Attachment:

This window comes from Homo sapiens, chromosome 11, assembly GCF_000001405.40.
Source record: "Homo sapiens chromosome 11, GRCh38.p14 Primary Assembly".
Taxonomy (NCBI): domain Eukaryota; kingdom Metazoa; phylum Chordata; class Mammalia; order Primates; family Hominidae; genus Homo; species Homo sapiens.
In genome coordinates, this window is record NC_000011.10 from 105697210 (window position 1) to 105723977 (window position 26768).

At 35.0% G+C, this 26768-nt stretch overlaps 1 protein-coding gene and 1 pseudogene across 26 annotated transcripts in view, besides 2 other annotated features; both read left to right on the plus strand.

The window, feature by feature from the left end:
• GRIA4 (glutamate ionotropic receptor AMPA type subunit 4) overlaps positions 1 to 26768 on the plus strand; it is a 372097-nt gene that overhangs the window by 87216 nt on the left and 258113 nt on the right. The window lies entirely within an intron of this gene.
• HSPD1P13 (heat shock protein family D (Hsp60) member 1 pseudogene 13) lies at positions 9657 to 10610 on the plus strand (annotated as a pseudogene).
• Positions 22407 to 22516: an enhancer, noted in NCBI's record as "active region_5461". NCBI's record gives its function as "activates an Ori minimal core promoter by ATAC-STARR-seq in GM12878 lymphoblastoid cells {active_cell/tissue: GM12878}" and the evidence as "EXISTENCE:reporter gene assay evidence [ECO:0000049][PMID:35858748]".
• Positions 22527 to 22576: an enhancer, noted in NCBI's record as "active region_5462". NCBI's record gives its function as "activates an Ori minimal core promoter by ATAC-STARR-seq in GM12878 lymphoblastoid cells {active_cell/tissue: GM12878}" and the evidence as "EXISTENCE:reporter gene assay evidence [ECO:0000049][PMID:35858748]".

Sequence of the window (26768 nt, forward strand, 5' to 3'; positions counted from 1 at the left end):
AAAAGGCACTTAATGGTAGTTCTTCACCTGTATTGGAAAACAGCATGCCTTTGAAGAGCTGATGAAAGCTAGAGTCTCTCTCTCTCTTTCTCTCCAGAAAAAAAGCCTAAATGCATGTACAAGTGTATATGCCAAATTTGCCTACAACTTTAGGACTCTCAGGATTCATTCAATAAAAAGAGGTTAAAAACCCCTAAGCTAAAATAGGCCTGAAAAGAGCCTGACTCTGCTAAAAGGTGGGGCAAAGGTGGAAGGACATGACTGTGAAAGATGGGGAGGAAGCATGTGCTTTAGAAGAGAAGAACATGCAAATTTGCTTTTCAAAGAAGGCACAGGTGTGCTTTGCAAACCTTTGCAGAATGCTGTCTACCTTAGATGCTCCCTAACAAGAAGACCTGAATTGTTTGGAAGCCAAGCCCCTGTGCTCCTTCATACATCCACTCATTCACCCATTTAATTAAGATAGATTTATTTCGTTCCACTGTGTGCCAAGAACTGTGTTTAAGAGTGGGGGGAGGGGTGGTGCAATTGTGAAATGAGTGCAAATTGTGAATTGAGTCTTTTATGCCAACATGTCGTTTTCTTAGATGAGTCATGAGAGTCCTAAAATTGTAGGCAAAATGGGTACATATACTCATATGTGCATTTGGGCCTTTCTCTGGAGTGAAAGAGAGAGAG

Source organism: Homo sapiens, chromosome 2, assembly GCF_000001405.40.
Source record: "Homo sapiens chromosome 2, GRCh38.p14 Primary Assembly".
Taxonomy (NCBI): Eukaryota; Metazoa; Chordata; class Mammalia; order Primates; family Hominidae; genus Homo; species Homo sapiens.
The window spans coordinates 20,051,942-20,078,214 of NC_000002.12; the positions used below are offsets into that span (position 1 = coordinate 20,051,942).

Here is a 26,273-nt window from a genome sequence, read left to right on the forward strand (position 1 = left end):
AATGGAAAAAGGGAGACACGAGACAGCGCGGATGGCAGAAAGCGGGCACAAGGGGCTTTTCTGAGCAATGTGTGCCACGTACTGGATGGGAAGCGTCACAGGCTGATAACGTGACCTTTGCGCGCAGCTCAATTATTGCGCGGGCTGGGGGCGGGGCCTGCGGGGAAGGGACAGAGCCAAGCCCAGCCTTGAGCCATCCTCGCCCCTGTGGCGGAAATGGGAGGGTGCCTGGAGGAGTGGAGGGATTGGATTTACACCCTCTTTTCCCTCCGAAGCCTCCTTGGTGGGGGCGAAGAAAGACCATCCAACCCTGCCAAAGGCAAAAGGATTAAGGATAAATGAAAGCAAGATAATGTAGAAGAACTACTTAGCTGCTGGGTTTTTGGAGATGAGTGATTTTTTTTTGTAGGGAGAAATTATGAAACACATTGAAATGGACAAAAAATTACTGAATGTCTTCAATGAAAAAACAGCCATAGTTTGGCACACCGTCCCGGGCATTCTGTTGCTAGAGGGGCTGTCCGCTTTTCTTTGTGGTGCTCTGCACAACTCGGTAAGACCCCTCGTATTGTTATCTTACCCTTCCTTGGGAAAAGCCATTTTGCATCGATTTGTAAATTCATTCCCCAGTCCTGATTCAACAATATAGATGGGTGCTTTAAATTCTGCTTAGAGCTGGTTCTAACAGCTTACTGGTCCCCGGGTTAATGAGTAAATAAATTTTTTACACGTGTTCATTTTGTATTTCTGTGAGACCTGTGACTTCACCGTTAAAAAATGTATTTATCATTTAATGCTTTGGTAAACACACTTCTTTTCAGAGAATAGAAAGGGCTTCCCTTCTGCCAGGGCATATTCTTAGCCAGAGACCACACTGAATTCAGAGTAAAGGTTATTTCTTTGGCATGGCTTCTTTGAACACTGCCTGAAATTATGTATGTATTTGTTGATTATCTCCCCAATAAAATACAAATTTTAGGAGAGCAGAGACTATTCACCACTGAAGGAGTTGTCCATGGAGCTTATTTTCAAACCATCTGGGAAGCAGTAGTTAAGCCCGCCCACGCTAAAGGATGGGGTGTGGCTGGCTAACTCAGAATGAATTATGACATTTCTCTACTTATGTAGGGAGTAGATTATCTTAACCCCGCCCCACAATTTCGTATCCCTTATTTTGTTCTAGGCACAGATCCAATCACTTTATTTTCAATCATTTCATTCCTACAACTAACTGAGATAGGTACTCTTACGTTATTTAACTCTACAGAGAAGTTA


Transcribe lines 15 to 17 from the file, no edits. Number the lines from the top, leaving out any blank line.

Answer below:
Taxonomy (NCBI): Eukaryota; Metazoa; Chordata; class Mammalia; order Primates; family Hominidae; genus Homo; species Homo sapiens.
The window spans coordinates 20,051,942-20,078,214 of NC_000002.12; the positions used below are offsets into that span (position 1 = coordinate 20,051,942).

Here is a 26,273-nt window from a genome sequence, read left to right on the forward strand (position 1 = left end):